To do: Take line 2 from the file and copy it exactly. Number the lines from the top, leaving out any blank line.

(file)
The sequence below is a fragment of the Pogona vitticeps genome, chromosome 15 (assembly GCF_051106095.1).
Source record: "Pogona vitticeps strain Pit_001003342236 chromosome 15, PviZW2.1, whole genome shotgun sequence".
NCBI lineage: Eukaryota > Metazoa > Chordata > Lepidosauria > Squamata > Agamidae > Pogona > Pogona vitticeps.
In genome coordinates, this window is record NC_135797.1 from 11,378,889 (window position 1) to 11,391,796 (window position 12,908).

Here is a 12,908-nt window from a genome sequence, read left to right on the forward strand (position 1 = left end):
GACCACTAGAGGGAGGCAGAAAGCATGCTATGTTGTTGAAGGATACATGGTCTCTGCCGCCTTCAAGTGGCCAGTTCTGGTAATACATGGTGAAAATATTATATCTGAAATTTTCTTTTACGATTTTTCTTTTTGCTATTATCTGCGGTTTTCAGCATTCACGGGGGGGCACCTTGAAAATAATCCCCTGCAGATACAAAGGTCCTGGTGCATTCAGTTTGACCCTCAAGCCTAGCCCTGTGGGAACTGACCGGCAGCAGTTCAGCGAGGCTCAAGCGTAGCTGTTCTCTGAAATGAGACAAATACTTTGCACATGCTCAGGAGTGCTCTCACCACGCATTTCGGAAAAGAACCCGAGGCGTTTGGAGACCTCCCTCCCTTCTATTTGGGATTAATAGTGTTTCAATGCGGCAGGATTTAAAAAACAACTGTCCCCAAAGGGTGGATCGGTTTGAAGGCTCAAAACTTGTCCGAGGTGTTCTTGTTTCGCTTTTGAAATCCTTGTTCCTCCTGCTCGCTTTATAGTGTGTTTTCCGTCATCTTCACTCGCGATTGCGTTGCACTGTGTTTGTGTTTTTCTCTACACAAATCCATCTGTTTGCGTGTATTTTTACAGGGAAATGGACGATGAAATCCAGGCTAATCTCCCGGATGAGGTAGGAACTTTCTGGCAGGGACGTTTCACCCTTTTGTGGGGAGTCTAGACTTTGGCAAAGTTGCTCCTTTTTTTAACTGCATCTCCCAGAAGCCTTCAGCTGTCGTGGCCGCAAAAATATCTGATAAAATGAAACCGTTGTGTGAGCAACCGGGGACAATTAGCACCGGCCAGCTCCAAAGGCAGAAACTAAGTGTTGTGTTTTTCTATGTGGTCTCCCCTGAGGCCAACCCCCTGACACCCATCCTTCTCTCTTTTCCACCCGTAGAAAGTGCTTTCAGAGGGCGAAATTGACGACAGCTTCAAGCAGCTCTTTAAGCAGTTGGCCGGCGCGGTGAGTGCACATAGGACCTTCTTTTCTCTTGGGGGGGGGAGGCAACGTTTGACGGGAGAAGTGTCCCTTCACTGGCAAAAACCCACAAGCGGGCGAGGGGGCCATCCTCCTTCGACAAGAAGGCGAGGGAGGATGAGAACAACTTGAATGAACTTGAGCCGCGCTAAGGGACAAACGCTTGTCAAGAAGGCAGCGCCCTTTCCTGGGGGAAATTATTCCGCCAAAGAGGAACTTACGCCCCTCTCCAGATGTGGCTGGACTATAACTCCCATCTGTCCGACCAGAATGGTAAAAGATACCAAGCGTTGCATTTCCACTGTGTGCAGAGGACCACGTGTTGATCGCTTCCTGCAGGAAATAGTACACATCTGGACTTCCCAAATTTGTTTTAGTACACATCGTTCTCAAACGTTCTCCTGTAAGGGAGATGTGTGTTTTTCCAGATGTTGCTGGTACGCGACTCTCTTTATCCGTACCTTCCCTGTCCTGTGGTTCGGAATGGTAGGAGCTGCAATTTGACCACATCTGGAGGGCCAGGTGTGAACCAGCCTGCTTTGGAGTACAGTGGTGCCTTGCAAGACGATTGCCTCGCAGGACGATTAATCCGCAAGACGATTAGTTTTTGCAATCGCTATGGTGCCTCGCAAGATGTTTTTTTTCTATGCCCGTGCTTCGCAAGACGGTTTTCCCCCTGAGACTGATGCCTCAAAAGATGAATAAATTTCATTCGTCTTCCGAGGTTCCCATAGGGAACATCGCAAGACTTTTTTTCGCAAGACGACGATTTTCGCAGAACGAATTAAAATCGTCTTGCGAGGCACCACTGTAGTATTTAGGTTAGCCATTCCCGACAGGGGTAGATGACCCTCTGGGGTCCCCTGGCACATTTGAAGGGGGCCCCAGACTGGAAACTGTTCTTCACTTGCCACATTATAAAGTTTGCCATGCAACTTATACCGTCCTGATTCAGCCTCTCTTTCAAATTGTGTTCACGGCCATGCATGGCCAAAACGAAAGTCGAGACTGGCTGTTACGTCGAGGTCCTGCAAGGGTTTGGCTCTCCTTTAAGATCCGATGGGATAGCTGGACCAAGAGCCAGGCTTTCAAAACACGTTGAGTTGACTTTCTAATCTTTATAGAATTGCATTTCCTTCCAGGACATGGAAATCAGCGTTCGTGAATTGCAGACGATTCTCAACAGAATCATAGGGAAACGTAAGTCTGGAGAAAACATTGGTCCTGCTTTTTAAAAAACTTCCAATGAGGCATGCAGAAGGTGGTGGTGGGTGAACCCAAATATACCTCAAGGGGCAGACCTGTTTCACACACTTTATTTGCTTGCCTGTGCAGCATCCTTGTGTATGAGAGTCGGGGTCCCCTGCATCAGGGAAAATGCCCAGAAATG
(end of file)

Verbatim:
Source record: "Pogona vitticeps strain Pit_001003342236 chromosome 15, PviZW2.1, whole genome shotgun sequence".